Firm’s adoption of independent benchmarks to provide transparency to shareholders on public health impacts.
An investor alliance led by UK NGO ShareAction has withdrawn a shareholder resolution from Unilever’s upcoming AGM after the consumer foods group agreed to adopt external health and nutrition metrics.
Having previously claimed 61% of its food and drink sales met high nutritional standards based on its own definitions, Unilever will now measure its sales in 16 markets using government-endorsed nutrient profile models (NPMs).
“Unilever’s commitment to use independent benchmarks going forward will provide far greater clarity to shareholders and consumers on its impact on public health,” said ShareAction in a statement, adding that it hoped other firms would follow its lead.
In January, investors with US$215 billion AUM jointly filed a resolution which called for Unilever to disclose against government-endorsed standards and adopt higher targets for healthy food sales.
The filing was part of a multilateral engagement effort, coordinated by ShareAction, including pan-European asset manager Candriam, Dutch asset manager ACTIAM, US healthcare provider Trinity Health, and the UK’s Guy’s & St Thomas’ Foundation, CCLA Investment Management, and Greater Manchester Pension Fund.
An independent review had estimated that healthy products accounted for around 17% of Unilever’s food sales.
Investors’ focus on food nutrition and related health issues has grown in recent years, partly due to increasing evidence of the economic losses to firms from poor employee health, but also because of a range of rising risks in the global food system.
New metrics, new targets
Starting in October, Unilever will publish annual assessments for around 25,000 products against a range of NPMs, which are used by national food standards authorities to classify and regulate their consumer food markets to improve public health and nutrition.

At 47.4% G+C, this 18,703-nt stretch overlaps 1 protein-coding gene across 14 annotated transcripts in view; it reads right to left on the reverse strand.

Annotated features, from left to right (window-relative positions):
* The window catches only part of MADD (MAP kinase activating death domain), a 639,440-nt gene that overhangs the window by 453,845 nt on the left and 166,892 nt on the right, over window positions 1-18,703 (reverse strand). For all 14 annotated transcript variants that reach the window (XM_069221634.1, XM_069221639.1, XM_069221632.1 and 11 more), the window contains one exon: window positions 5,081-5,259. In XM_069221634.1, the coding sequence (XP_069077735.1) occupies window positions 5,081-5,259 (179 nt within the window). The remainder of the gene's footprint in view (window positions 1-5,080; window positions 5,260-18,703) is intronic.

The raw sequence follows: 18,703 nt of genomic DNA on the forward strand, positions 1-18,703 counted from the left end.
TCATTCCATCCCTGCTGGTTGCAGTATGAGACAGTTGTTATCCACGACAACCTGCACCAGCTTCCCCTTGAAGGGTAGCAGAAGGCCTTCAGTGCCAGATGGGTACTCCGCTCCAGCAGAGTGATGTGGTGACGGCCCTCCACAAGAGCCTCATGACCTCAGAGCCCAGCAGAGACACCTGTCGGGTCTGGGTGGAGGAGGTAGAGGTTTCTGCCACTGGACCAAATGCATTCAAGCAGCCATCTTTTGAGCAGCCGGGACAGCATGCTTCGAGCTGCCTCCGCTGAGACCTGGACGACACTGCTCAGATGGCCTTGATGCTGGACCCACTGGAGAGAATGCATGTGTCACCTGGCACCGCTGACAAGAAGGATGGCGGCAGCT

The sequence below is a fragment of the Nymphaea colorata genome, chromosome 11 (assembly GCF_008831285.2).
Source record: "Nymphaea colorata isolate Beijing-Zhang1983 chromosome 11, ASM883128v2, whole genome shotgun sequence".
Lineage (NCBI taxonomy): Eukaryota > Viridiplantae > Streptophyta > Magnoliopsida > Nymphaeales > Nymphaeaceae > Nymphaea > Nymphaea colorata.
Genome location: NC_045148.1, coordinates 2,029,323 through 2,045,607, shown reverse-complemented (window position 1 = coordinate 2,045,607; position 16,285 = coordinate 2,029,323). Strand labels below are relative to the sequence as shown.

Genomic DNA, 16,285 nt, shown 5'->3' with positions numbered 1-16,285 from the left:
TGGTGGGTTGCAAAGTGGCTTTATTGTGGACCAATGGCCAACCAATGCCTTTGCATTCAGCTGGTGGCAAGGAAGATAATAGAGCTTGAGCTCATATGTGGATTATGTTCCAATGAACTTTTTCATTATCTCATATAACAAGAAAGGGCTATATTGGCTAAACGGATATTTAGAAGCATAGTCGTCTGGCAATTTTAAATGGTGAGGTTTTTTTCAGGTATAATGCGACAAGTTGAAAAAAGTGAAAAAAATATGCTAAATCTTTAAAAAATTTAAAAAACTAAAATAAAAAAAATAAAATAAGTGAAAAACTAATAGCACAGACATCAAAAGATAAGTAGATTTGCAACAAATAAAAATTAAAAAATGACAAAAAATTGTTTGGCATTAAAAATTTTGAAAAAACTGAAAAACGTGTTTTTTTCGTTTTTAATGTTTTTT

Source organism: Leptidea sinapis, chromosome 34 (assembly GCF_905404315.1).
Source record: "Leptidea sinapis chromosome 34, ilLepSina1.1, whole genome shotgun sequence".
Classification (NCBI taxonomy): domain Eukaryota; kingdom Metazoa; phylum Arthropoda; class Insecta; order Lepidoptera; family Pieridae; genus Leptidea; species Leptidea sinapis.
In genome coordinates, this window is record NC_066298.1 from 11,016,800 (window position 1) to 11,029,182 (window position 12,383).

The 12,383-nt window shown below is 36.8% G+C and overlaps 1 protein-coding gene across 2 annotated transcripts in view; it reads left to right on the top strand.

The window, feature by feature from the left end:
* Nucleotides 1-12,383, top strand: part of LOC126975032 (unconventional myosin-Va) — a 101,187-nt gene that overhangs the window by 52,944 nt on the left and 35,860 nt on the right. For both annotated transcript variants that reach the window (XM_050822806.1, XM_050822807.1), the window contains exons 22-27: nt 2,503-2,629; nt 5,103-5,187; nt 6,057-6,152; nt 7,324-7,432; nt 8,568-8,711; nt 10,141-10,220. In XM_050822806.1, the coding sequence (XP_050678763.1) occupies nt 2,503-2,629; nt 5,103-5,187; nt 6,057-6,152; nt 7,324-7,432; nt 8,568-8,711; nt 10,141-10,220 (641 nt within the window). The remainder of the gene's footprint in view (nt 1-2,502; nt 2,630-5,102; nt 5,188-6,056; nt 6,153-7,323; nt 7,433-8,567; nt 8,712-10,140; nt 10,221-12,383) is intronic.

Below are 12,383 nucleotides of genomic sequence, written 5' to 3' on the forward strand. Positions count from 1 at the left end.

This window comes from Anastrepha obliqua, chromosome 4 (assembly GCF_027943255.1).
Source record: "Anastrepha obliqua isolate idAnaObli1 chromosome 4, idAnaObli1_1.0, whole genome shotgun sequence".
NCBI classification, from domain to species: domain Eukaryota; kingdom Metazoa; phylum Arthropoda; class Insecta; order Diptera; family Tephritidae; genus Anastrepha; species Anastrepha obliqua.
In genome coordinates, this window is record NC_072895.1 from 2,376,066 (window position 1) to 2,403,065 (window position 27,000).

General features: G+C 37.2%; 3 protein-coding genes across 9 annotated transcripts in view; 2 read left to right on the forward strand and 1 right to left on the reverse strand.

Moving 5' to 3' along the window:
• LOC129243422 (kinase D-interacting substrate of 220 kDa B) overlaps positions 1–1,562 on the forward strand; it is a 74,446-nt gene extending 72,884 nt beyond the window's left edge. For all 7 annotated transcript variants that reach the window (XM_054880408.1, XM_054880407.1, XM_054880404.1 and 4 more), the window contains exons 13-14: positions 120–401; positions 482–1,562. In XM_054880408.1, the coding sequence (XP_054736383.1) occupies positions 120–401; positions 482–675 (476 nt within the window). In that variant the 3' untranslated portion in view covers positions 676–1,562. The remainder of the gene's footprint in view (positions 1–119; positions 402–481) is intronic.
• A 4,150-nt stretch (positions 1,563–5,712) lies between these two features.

Examples of NPMs include High Fat Salt Sugar classifications in the UK, Nutri-Score used in European countries including France and Germany, the Health Star Rating, used in Australia and New Zealand, and the Front of Pack labelling.
Unilever will also set new targets for increasing the proportion of its healthy sales ahead of its 2023 AGM and will submit these to shareholder scrutiny.
According to the Access to Nutrition Initiative’s 2021 Global Index, less than a third of all packaged food and drink products can be classified as healthy based on a government-backed definition. Last November, the initiative published eight case studies highlighting the engagement efforts of institutional investor signatories to improve corporate performance on nutrition and health.
Research by ShareAction found that unhealthy products accounted for more than 70% of the UK sales of 16 global food and drinks manufacturers.
“Concrete policies” needed
Louisa Hughes, Engagement Manager at ShareAction, welcomed Unilever’s willingness to engage with investors but said the NGO and its partners would consider further action in future if steps taken by the firm were unsatisfactory.
“The next seven months are crucial for ensuring that this commitment is translated into ambitious long-term goals, with concrete policies to deliver these. We encourage investors to make their expectations known to the company,” she said.
Unilever and ShareAction intend to engage quarterly in 2022 and 2023, and bi-annually thereafter.
The engagement is part of a wider Healthy Markets Initiative campaign by ShareAction, designed to build health considerations into investment decisions, backed by investors with US$5.8 trillion AUM.